Wednesday, 11 May 2011

Authors' Doctors

Thinking about it, so many great British genre and comic writers have tackled the Doctor here and there.

Alan Moore made Rassilon and Omega contemporaries and that became “true”. His Who backup stories have a lot of treachery, betrayal, and recognisably human motivations even for the likes of Cybermen.

There’s rather a lot of Mills and Wagner’s Doctor Who Weekly comics in the DNA of the new series, not least the homage to The Star Beast in Smith And Jones. Having art by Dave Gibbons didn’t hurt either - indeed, early exposure to DWW has skewed my idea of how big and mad and fast and visual Who should be, so I always wanted something more like the new series than the old...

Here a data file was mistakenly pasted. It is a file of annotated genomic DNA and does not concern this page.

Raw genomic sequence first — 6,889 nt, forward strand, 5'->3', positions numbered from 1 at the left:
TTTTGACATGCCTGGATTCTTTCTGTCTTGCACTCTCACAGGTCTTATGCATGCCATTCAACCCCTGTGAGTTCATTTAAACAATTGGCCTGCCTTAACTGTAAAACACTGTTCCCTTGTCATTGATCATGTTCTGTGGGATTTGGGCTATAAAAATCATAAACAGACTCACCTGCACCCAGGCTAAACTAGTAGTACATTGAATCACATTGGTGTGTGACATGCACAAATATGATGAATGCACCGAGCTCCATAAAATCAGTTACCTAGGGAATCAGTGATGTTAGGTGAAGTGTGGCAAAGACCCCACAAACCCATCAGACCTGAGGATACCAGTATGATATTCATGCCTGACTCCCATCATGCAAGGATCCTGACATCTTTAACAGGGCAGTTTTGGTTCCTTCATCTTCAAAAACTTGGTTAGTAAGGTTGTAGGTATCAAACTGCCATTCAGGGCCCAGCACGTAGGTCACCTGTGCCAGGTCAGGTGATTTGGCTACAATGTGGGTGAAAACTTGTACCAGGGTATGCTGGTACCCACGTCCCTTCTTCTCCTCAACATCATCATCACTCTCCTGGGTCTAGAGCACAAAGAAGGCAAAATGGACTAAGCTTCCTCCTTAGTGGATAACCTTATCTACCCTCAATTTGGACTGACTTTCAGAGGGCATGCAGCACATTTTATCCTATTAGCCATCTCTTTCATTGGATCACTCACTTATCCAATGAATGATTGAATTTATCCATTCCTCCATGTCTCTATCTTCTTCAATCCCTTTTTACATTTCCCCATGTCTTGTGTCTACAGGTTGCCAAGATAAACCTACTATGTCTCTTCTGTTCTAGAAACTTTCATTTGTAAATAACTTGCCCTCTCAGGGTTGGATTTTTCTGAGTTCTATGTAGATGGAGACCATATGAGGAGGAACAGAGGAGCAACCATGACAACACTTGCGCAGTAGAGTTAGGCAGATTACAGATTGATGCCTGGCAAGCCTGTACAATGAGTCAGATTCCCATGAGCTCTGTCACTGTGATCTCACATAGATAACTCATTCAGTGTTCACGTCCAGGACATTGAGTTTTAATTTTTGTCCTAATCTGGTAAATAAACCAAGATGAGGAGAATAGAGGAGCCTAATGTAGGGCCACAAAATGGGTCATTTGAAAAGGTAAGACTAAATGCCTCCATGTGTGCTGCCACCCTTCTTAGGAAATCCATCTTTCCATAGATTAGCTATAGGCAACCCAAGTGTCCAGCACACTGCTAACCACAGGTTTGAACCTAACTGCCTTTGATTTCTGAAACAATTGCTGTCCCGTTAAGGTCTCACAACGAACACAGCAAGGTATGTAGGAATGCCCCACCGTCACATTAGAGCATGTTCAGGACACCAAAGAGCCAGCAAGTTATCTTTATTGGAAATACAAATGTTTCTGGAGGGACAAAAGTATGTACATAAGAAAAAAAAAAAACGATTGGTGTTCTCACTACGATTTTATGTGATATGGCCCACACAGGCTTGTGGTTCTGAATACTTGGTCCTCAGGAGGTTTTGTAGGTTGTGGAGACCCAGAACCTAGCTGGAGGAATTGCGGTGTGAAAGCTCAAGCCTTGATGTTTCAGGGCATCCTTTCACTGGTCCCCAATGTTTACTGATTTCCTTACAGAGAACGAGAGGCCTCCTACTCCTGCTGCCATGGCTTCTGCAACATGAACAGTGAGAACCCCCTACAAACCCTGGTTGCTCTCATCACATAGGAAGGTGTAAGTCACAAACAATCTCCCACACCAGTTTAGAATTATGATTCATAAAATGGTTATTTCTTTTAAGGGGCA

Grant Morrison and Jamie Delano, and John Ridgway’s lovely - and thankfully black and white - art, helped make the Sixth Doctor a less flamboyant figure while his world became a riot of visual surrealism based largely on letting Ridgway draw whatever he wanted.

Warren Ellis has joked about it, but I’d love to see what he could really do.

And of course there’s a whacking great Michael Moorcock novel looming over the Eleventh Doctor’s other tie-in books, as well as Stephen Gallagher going from surreal adventures to horror novels, Douglas Adams recycling bits of Shada into Dirk Gently...

1 comment:

  1. It goes the other way, too. Some of Ben Aaronovitch's earliest works are Doctor Who novels, but he seems to have built a name for original fiction -- at least, I've seen his original books discussed without mention of his roots in Who.

    Likewise, Paul Cornell has gone on from tie-in novels to write for big name comics.